# Caesar Cipher

Sep 19, 2022#dsa#algorithms

In cryptography, a Caesar cipher, also known as Caesarâ€™s cipher, the shift cipher, Caesarâ€™s code or Caesar shift, is one of the simplest and most widely known encryption techniques. It is a type of substitution cipher in which each letter in the plaintext is replaced by a letter some fixed number of positions down the alphabet. For example, with a left shift of 3, D would be replaced by A, E would become B, and so on. The method is named after Julius Caesar, who used it in his private correspondence.

The transformation can be represented by aligning two alphabets; the cipher alphabet is the plain alphabet rotated left or right by some number of positions. For instance, here is a Caesar cipher using a left rotation of three places, equivalent to a right shift of 23 (the shift parameter is used as the key):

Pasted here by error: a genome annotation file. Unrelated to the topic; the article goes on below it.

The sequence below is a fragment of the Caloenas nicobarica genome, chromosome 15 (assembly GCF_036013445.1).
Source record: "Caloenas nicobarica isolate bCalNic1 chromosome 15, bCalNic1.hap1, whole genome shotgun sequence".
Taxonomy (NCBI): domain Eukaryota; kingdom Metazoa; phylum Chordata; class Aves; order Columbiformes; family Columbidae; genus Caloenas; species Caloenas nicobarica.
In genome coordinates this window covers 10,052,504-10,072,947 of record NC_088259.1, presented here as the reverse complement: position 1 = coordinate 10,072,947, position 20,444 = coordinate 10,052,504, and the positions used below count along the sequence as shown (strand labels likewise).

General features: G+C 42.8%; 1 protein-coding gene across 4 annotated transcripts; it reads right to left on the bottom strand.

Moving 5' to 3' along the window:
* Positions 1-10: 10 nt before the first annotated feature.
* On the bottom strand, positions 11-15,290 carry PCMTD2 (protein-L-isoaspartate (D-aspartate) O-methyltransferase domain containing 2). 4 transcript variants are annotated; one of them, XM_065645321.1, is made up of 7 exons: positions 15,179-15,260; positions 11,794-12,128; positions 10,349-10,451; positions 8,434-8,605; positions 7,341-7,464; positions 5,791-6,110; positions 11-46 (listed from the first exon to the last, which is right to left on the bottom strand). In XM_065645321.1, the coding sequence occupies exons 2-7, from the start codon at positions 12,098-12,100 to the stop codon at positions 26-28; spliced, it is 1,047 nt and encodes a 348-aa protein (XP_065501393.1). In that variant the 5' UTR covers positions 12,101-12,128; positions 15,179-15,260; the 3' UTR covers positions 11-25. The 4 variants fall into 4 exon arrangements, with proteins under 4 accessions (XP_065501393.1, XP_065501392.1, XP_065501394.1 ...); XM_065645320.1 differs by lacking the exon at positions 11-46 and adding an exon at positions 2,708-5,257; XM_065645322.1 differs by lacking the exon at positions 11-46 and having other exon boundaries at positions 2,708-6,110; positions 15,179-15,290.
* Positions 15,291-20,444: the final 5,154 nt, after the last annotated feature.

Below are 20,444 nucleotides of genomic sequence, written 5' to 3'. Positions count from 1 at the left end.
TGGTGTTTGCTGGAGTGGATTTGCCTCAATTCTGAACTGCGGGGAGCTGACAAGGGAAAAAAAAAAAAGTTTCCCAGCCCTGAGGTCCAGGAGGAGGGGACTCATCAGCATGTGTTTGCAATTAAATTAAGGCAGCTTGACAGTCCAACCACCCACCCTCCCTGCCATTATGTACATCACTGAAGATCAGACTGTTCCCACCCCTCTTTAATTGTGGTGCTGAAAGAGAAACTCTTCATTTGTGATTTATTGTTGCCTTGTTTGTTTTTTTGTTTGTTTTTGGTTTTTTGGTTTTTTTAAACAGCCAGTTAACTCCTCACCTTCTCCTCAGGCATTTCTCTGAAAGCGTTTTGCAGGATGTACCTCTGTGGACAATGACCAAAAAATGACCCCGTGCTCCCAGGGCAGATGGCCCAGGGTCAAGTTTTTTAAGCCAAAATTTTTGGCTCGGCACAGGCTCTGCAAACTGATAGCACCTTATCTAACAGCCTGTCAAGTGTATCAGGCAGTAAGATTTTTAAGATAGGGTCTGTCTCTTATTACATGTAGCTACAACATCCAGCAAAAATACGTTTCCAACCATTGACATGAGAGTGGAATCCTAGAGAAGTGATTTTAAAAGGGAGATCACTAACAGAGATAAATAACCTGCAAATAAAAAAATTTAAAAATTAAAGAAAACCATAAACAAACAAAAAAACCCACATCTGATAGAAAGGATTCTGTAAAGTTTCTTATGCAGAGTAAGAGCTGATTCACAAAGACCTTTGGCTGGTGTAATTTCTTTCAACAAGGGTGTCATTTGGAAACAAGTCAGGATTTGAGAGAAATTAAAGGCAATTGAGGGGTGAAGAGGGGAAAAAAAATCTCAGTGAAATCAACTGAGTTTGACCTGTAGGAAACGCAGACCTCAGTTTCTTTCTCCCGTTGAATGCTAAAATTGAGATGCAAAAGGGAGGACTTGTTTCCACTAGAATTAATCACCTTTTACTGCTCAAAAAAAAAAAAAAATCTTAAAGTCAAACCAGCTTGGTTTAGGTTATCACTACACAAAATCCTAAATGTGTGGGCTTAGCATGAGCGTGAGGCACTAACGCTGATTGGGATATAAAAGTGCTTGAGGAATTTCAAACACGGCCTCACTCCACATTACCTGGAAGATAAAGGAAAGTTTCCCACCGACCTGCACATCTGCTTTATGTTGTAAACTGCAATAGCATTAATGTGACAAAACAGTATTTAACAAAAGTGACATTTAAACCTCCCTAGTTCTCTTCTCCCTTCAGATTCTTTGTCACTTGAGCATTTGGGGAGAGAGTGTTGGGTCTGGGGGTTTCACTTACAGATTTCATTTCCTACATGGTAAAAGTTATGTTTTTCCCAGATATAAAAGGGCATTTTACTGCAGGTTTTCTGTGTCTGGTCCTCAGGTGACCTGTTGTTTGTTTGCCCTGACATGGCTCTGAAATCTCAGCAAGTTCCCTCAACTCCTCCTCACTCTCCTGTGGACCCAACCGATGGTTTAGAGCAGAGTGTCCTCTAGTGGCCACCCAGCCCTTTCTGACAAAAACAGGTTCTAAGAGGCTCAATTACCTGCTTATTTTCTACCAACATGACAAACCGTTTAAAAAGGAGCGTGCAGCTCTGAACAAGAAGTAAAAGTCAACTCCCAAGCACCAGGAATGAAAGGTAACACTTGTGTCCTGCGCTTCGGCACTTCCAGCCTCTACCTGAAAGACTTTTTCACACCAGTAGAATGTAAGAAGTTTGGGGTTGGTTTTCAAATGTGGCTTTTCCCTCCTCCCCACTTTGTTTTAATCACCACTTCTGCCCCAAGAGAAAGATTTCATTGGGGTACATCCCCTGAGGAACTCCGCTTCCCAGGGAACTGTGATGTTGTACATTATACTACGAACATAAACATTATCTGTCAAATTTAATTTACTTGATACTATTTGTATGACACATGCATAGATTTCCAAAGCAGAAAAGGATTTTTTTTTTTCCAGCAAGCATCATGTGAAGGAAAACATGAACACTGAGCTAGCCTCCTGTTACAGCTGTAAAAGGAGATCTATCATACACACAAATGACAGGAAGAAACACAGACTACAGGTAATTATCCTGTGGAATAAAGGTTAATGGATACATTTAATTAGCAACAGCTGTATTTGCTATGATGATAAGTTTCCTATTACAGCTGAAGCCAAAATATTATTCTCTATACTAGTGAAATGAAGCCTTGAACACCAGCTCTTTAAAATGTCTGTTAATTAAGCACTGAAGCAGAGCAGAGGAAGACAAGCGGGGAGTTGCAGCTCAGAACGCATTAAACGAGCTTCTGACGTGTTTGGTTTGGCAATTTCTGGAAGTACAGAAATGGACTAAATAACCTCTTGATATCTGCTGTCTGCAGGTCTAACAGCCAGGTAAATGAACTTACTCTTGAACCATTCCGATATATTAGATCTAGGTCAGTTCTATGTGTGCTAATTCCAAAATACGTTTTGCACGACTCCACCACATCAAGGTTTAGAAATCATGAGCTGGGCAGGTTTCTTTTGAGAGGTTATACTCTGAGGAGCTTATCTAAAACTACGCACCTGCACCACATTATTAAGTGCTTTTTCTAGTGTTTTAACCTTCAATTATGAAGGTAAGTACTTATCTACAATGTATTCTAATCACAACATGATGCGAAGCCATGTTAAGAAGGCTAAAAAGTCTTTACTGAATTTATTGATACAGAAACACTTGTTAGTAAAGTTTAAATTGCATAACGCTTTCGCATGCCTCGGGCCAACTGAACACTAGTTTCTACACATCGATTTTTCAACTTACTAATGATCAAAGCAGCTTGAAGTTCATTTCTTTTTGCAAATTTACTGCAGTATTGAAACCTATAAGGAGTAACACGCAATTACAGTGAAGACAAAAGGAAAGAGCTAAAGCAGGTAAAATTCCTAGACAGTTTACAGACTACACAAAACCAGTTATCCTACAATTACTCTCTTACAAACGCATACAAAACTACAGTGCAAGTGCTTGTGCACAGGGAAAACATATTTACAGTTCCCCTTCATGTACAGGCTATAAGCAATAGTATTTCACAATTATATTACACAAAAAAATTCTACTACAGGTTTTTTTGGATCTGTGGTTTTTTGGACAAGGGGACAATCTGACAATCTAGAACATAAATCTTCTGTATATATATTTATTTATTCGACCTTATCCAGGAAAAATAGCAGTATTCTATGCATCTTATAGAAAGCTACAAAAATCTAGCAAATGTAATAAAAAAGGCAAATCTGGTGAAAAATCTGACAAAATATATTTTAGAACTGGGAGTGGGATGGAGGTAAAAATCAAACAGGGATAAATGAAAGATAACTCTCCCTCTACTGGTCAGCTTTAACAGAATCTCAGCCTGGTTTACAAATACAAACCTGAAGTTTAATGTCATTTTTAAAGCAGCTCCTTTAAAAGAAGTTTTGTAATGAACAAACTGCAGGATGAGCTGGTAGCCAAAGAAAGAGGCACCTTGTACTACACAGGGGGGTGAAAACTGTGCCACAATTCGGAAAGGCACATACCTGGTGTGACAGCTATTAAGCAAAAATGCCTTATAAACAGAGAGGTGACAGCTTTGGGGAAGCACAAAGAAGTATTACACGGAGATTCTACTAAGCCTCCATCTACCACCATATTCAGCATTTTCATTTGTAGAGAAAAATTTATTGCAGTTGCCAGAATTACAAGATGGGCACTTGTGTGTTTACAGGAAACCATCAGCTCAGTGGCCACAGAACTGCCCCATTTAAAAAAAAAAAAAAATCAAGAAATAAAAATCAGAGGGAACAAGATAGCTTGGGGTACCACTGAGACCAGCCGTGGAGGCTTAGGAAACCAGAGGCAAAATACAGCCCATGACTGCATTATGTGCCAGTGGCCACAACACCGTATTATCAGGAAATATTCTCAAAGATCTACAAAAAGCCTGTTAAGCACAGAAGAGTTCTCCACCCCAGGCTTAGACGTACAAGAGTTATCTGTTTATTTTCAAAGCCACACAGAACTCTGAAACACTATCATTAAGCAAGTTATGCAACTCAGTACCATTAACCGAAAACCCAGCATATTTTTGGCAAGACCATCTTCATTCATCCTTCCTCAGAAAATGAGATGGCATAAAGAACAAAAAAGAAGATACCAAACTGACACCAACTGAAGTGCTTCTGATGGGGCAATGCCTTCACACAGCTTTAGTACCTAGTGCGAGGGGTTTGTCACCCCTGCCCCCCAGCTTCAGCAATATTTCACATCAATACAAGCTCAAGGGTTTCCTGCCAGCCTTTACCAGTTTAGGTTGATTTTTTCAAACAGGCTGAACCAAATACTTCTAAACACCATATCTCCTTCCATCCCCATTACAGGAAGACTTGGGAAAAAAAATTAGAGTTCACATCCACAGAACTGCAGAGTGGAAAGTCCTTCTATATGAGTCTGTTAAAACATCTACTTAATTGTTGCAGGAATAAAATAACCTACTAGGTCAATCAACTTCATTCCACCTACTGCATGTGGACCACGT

``````Plain:    ABCDEFGHIJKLMNOPQRSTUVWXYZ
Cipher:   XYZABCDEFGHIJKLMNOPQRSTUVW``````

When encrypting, a person looks up each letter of the message in the â€śplainâ€ť line and writes down the corresponding letter in the â€ścipherâ€ť line.

``````Plaintext:  THE QUICK BROWN FOX JUMPS OVER THE LAZY DOG
Ciphertext: QEB NRFZH YOLTK CLU GRJMP LSBO QEB IXWV ALD``````

Complexity:

• Time: O(|n|)
• Space: O(|n|)

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